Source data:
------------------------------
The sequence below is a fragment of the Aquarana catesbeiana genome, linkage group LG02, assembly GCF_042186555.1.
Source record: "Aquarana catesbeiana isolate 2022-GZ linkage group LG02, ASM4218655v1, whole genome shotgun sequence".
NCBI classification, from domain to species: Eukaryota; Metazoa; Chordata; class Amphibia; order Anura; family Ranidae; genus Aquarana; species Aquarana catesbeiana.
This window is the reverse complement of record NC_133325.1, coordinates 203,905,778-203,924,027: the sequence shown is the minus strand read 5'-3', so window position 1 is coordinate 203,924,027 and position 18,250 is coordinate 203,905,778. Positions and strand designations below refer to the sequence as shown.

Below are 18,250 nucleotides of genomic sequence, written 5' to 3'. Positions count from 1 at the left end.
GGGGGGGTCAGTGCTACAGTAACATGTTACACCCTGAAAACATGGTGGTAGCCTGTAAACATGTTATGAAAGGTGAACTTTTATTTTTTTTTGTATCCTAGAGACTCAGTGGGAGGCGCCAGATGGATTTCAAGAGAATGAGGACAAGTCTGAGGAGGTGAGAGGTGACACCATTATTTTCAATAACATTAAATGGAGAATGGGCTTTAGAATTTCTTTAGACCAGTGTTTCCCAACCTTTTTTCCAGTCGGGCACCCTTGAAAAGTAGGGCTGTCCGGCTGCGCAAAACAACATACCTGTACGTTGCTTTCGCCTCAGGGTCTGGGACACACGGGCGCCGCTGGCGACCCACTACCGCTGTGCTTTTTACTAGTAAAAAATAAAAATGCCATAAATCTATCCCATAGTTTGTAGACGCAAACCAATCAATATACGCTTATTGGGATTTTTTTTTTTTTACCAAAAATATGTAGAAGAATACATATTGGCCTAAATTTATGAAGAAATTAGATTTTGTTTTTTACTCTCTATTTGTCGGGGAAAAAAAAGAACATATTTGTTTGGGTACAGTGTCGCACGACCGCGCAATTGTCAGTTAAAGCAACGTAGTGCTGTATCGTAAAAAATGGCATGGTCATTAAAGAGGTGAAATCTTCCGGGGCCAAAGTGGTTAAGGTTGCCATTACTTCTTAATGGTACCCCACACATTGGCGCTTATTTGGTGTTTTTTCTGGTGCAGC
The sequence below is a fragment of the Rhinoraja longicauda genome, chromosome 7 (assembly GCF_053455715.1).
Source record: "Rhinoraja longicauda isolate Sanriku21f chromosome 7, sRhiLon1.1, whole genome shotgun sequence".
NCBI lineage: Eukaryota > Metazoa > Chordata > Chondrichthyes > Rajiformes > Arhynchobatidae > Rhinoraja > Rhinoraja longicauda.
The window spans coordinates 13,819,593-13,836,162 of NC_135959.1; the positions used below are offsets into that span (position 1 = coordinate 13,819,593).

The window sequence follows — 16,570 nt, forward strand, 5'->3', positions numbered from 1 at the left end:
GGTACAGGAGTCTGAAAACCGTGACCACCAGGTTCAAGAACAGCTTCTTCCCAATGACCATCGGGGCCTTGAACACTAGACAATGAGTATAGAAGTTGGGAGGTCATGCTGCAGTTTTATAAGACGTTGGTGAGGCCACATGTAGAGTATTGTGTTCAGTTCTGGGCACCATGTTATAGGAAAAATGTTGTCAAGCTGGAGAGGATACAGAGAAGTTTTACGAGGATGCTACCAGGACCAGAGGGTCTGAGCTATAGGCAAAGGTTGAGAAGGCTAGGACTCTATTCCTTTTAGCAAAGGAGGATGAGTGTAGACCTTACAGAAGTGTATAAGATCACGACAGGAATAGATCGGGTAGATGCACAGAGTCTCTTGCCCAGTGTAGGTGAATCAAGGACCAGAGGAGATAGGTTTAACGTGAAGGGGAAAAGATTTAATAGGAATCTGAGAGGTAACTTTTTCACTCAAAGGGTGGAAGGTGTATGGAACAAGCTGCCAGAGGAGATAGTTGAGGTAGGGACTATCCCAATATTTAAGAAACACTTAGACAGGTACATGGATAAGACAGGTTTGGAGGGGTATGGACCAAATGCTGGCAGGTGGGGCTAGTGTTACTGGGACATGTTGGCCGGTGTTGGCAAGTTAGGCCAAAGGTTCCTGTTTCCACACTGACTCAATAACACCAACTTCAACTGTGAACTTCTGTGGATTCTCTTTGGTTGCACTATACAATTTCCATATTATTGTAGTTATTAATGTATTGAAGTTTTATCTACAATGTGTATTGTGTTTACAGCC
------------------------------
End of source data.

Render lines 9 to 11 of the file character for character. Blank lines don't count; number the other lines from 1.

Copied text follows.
NCBI lineage: Eukaryota > Metazoa > Chordata > Chondrichthyes > Rajiformes > Arhynchobatidae > Rhinoraja > Rhinoraja longicauda.
The window spans coordinates 13,819,593-13,836,162 of NC_135959.1; the positions used below are offsets into that span (position 1 = coordinate 13,819,593).

The window sequence follows — 16,570 nt, forward strand, 5'->3', positions numbered from 1 at the left end: